But Liu resists turning these business theorists, and our present, into a demonic Other. Instead, he demands that academics undertake a "serious engagement with the full intellectual force of business in its new persona as knowledge work" ("Knowledge Work" 118). In the first stage of a dialectical movement from present to past and past to present, Liu uses archaism to resist the reduction of the activity of business to mere profiteering, a Manichaean other to academic life: "the single most influential contemporary vision of the ‘one life' and imagination (as the Romantics called it)" is provided by "a management guru," Peter Senge ("Knowledge Work," 119). Then Liu deploys anachronism. Instead of treating the past as events, he treats it as technique: the French Revolution was, Liu says anachronistically, a "restructuring event." Information Society's narrative of History as obsolescence insists that there was no technology, or only a less adequate one, and now technological progress triumphs. Axelrod's fantasy about Elizabeth I, that she was just a good CEO, feeds into that narrative: history is either really the same as now or unimportant, lesser. But unlike Axelrod, Liu doesn't see the technology used by the French revolutionaries as the same as that used in corporate takeovers. Revisiting the past in order to compare past and present technologies, without seeing the past as lesser or the same, disrupts the narrative of technological progress. The trick lies in resisting the sheer archaism of seeing the past only for the sake of its impact on present technique ("Napoleon I, Global Competitor"). In his book, Liu asks, "what's the difference between past and present revolutions in management?" and "what is at stake in knowing that difference?" His book argues that knowing history can give present-day knowledge workers critical purchase on the pressures for conformity within global corporate culture.9
The dialectic of anachronism and archaism visible as a deliberate methodology in Liu's work, I would suggest, necessarily appears in all historical work, most often unconsciously suffered rather than consciously deployed by the literary historian. The essays included in this section all try to make that dialectic conscious in various ways. All of them can help us think better about how to convince our contemporaries that the work of literary historians is vitally important to present-day life.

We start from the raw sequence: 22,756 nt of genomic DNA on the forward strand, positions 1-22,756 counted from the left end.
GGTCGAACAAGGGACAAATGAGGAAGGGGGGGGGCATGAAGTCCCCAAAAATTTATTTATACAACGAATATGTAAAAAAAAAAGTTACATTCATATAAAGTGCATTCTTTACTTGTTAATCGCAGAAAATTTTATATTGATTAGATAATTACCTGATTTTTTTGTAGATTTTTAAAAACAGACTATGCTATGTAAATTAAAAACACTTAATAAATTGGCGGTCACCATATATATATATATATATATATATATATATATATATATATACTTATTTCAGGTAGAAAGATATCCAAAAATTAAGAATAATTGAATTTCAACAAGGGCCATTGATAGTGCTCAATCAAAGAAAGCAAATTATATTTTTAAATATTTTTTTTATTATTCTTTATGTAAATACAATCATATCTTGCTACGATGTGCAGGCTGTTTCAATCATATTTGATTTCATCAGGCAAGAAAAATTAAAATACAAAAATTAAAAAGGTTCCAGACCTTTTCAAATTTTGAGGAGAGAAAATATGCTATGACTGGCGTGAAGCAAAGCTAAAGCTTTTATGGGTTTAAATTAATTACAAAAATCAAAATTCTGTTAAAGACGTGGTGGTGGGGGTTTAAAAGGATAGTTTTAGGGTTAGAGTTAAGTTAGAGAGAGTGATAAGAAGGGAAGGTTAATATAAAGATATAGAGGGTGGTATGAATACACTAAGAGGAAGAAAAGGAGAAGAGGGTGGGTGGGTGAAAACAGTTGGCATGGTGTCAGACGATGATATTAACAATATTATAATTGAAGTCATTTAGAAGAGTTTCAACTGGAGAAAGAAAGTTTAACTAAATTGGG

Abelove, Henry. Oral Presentation for the American Society for Eighteenth-Century Studies. Notre Dame University, 2 April 1998.
Christensen, Jerome. Romanticism at the End of History. Baltimore: Johns Hopkins UP, 2000.
Halperin, David. "How to Do the History of Male Homosexuality." GLQ: A Journal of Lesbian and Gay Studies 6.1 (2000): 87-123.
LaCapra, Dominick. History and Memory After Auschwitz. Ithaca: Cornell UP, 1998.
Liu, Alan. "Knowledge in the Age of Knowledge Work." Profession 1999 113-24.
---. The Laws of Cool. Stanford, CA: Stanford UP, forthcoming.
---. "The Tribe of Cool: Information, Culture and History." Webcast of Closing Keynote. ACH / ALLC 2001—New York University. 16 June 2001. 11 December 2001. http://www.nyu.edu/its/humanities/ach_allc2001/webcast.html
McGann, Jerome. Radiant Textuality: Literature After the World Wide Web. New York: Palgrave, 2001.
Richardson, Alan. "Romanticism and the Colonization of the Feminine." In Romanticism and Feminism. Ed. Anne K. Mellor. Bloomington: Indiana UP, 1988. 13-25.
Simpson, David. "Is Literary History the History of Everything?: The Case for Antiquarian History." SubStance 88 (1999): 5-16.
Turkle, Sherry. Life on the Screen: Identity in the Age of the Internet. New York: Simon and Schuster, 1995.
2 See, for instance, LaCapra 180-210.
3 On "the anachronism test," see Christensen 207-8, n. 5.
5 This sentence is quoted from an earlier version of that Preface.
7 See "Knowledge Work" and "The Tribe of Cool."
8 E-mail to NASSR-L. 9 January 1998.
9 This is the subject of a review essay of Liu's The Laws of Cool, titled "Taking History's Part: Objectivity and the Romantic Historian," currently in manuscript.